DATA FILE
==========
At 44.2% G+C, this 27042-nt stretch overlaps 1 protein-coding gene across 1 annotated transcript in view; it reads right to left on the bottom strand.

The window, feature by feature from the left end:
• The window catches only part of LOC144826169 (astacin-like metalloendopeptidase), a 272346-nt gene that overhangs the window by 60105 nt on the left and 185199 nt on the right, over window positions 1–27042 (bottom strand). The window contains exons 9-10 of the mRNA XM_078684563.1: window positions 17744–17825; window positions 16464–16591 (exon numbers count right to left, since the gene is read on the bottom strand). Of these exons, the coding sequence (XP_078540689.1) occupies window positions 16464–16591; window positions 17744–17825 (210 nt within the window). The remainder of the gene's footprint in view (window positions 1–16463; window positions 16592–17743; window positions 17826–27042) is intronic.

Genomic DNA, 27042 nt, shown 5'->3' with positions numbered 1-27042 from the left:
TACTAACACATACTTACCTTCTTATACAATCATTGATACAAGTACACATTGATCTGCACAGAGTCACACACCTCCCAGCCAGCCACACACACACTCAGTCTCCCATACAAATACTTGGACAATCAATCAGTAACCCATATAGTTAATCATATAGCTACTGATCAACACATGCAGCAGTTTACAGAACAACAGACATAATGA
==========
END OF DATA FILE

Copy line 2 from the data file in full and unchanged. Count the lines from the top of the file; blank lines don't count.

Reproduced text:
The window, feature by feature from the left end: